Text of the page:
Generic steroid drug Dexamethasone reduces deaths among severely-ill COVID-19 patients, claim UK researchers

Researchers in the UK have said that a recent clinical trial has shown that a generic steroid drug, dexamethasone, can reduce deaths among COVID-19 patients on ventilator by one-third

FP Staff June 16, 2020 21:06:50 IST
Generic steroid drug Dexamethasone reduces deaths among severely-ill COVID-19 patients, claim UK researchers

As researchers across the globe are racing to find a treatment for the novel coronavirus , a recent clinical trial has shown that a generic steroid drug, dexamethasone, can reduce deaths among COVID-19 patients on ventilator by one-third.

Researchers from the RECOVERY trial in the UK — which is testing the efficacy of a range of potential treatments for COVID-19 including Hydroxycholorquine and convalescent plasma therapy —  said that the drug reduces deaths by 35 percent in patients who needed treatment with breathing machines and by 20 percent in those only needing supplemental oxygen.

In a news release dated 16 June, the researchers said that a total of 2,104 patients were randomly selected to receive 6 mg dose of dexamethasone once daily for ten days either through IV or orally. The results were compared with over 4,000 patients who did not receive the drug.

Generic steroid drug Dexamethasone reduces deaths among severelyill COVID19 patients claim UK researchers

Representational image. Pixabay/Masum Ali

Dexamethasone reduced deaths by one-third in ventilated patients and by one fifth in other patients receiving oxygen only, found the trial while there was no benefit for less severely ill patients.

According to a BBC report, around 19 out of 20 coronavirus patients recover without being admitted to hospital. Most patients admitted to hospitals also recover, but some may need oxygen or mechanical ventilation. The drug dexamethasone appears to aid such high-risk patients requiring oxygen or ventilator support.

The release quotes Peter Horby, one of the chief investigators and a Oxford University professor as calling it an “extremely welcome result” and suggesting that the use of the during should become standard practice in treating such patients.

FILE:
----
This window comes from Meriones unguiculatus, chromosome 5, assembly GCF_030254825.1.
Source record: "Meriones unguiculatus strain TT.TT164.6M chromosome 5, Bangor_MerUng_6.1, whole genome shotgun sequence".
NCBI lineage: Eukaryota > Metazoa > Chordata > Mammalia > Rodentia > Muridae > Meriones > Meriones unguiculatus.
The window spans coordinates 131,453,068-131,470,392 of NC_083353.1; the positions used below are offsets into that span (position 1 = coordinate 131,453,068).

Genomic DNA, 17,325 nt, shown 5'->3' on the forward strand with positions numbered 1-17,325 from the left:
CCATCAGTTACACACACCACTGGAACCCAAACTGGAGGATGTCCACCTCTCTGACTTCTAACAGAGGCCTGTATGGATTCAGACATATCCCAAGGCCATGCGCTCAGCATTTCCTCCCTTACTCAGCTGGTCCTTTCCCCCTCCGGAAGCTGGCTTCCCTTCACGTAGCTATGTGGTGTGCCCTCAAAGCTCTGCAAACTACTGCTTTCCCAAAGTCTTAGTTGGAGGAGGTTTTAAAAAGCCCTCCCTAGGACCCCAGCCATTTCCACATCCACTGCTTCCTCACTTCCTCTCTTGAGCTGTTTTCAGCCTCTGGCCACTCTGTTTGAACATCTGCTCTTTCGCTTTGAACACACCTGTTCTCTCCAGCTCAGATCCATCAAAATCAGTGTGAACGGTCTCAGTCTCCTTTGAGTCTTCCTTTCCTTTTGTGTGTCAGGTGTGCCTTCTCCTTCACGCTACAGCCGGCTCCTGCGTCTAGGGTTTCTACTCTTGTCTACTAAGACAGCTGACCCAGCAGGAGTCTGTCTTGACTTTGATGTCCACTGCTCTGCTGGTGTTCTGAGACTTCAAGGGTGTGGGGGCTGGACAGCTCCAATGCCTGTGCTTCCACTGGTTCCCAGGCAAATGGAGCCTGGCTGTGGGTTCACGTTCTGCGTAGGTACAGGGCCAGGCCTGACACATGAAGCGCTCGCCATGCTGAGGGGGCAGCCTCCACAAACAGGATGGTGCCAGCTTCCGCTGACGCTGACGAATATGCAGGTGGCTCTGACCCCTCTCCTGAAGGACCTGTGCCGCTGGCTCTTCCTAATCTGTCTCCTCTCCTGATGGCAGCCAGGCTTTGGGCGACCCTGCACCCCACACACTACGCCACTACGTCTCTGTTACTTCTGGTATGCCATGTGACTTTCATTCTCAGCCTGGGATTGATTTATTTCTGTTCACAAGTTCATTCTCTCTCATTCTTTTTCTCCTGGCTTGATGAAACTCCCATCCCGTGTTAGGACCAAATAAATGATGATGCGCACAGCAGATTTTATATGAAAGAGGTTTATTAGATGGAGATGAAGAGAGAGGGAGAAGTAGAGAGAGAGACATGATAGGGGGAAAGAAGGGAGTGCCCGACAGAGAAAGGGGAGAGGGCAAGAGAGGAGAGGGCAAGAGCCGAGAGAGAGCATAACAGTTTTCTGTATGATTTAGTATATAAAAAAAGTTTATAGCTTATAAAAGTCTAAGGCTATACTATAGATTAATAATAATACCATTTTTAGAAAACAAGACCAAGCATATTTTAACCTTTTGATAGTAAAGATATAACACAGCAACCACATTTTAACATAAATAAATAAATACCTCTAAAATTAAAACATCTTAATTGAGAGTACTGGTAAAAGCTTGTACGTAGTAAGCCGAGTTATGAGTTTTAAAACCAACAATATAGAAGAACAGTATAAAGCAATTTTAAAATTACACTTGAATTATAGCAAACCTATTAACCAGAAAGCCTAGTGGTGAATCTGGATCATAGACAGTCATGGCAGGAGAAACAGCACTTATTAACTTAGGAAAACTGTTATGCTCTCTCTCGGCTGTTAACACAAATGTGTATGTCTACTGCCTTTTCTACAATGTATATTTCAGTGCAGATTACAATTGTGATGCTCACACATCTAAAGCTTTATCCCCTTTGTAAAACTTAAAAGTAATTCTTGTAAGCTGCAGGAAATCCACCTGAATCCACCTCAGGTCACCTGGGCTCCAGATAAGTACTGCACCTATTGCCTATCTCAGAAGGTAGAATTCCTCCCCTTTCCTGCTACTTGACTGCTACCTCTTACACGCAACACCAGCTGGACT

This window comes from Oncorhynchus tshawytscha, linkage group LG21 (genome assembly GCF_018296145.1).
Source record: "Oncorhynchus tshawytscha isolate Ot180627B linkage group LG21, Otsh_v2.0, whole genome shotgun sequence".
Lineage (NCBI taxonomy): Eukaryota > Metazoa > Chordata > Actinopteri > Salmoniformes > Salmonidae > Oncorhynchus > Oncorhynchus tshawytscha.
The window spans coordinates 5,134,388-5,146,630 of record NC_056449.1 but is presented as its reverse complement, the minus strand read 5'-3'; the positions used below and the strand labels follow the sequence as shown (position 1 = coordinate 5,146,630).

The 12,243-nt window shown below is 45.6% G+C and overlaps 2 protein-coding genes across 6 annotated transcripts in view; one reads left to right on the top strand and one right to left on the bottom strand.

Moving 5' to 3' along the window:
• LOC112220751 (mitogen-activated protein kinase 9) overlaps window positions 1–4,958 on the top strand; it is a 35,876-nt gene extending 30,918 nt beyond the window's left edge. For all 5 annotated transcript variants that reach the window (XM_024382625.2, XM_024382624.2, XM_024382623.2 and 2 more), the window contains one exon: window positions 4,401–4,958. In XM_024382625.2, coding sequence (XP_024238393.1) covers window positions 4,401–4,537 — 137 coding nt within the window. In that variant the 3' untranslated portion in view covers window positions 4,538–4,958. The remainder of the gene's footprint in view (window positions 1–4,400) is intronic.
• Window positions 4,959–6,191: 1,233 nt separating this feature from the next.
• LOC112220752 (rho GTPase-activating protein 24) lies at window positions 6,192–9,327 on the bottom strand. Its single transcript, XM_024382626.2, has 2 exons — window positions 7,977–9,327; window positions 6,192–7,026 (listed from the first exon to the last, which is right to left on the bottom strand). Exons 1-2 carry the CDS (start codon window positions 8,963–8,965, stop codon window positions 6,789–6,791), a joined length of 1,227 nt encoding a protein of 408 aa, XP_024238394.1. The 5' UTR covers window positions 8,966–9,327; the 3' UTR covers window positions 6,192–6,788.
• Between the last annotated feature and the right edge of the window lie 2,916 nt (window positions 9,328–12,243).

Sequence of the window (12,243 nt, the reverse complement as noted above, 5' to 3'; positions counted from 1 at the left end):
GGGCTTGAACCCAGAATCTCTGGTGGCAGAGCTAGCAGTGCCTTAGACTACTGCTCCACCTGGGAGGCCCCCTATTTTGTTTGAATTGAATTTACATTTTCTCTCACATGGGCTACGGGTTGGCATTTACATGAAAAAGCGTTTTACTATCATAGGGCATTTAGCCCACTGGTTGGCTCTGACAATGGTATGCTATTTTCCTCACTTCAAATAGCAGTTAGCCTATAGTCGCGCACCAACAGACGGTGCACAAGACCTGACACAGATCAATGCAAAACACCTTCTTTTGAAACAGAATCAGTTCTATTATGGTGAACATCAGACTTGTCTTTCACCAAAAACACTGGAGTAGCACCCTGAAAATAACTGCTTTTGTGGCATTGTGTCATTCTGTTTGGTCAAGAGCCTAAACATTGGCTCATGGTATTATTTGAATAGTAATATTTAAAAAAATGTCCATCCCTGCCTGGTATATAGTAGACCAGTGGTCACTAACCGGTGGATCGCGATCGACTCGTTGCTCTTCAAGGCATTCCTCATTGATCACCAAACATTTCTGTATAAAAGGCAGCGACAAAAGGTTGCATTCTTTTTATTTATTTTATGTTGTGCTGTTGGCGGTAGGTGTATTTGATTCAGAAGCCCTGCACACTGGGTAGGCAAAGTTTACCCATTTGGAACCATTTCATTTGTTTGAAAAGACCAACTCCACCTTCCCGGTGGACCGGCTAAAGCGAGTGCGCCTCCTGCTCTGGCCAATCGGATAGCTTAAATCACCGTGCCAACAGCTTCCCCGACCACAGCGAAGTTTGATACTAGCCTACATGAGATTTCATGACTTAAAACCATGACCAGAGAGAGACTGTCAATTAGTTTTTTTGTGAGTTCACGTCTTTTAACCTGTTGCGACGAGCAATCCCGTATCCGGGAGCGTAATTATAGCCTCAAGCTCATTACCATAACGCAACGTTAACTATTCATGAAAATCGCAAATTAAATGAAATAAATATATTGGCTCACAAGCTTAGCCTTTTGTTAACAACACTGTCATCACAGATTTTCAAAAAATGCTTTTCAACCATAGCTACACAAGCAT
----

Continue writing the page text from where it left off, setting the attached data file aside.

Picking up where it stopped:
‘Dexamethasone is the first drug to be shown to improve survival in COVID-19 . This is an extremely welcome result. The survival benefit is clear and large in those patients who are sick enough to require oxygen treatment, so dexamethasone should now become standard of care in these patients. Dexamethasone is inexpensive, on the shelf, and can be used immediately to save lives worldwide.’

According to the BBC report, the drug is used to treat inflammation in a range of other conditions and may help to reduce the damage that happens when the immune system goes into overdrive fighting the virus.

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The UK Government’s Chief Scientific Adviser, Sir Patrick Vallance, in the press release termed it a "ground- breaking development" and said,"This is tremendous news today from the RECOVERY trial showing that dexamethasone is the first drug to reduce mortality from COVID-19 . It is particularly exciting as this is an inexpensive widely available medicine."

As per the BBC report, co-lead researcher Prof Martin Landray said that when appropriate, hospital patients should be given the drug  without delay, but cautions people against buying it to take at home.

The full details of the study will be published soon, states the press release issued by the researchers.

The RECOVERY trial is funded by government health agencies in the United Kingdom and private donors including the Bill and Melinda Gates Foundation. The study has enrolled over 11,500 patients and is also studying the efficacy of Lopinavir-Ritonavir (used in the treatment of HIV-AIDS), Azithromycin and Tocilizumab (an anti-inflammatory treatment given by injection).

According to The Associated Press, this is the same study that earlier this month showed that the anti-malarial drug hydroxychloroquine was not working against the coronavirus . The United States' Food and Drug Administration (FDA) has also revoked the emergency authorisation for the malaria drug, stating that the drugs’ unproven benefits “do not outweigh the known and potential risks.”

There are currently no approved treatments or vaccines for COVID-19 , the illness caused by the new coronavirus which has killed more than 431,000 globally.

With inputs from AP

Updated Date:

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